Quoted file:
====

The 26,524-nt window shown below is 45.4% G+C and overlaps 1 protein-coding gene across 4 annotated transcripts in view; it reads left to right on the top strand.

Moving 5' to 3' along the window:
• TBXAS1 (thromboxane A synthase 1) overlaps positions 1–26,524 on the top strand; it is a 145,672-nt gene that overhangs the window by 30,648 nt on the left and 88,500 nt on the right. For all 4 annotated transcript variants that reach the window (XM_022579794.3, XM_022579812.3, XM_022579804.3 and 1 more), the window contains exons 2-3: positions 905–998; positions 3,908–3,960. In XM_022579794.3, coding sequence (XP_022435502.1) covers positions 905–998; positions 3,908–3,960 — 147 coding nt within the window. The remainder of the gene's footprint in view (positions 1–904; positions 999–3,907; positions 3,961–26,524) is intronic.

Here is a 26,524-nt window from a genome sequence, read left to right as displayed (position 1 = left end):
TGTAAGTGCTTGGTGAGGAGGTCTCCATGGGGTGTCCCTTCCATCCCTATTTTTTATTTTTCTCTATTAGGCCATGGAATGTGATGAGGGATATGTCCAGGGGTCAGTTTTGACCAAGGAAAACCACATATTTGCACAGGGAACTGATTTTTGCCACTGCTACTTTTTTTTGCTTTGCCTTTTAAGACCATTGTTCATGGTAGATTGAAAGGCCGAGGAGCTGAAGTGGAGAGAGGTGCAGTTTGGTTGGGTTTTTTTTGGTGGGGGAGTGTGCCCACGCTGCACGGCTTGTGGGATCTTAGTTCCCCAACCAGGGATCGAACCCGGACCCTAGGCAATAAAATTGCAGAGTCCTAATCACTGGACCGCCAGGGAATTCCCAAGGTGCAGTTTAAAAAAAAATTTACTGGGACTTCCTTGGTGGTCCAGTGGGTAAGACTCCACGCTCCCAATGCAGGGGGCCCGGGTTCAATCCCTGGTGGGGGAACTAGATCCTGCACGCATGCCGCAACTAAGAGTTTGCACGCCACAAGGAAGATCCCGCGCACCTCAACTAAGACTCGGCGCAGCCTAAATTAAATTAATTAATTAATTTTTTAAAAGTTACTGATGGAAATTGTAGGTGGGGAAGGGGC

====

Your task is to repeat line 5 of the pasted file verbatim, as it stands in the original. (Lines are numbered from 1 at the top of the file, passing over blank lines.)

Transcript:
TGTAAGTGCTTGGTGAGGAGGTCTCCATGGGGTGTCCCTTCCATCCCTATTTTTTATTTTTCTCTATTAGGCCATGGAATGTGATGAGGGATATGTCCAGGGGTCAGTTTTGACCAAGGAAAACCACATATTTGCACAGGGAACTGATTTTTGCCACTGCTACTTTTTTTTGCTTTGCCTTTTAAGACCATTGTTCATGGTAGATTGAAAGGCCGAGGAGCTGAAGTGGAGAGAGGTGCAGTTTGGTTGGGTTTTTTTTGGTGGGGGAGTGTGCCCACGCTGCACGGCTTGTGGGATCTTAGTTCCCCAACCAGGGATCGAACCCGGACCCTAGGCAATAAAATTGCAGAGTCCTAATCACTGGACCGCCAGGGAATTCCCAAGGTGCAGTTTAAAAAAAAATTTACTGGGACTTCCTTGGTGGTCCAGTGGGTAAGACTCCACGCTCCCAATGCAGGGGGCCCGGGTTCAATCCCTGGTGGGGGAACTAGATCCTGCACGCATGCCGCAACTAAGAGTTTGCACGCCACAAGGAAGATCCCGCGCACCTCAACTAAGACTCGGCGCAGCCTAAATTAAATTAATTAATTAATTTTTTAAAAGTTACTGATGGAAATTGTAGGTGGGGAAGGGGC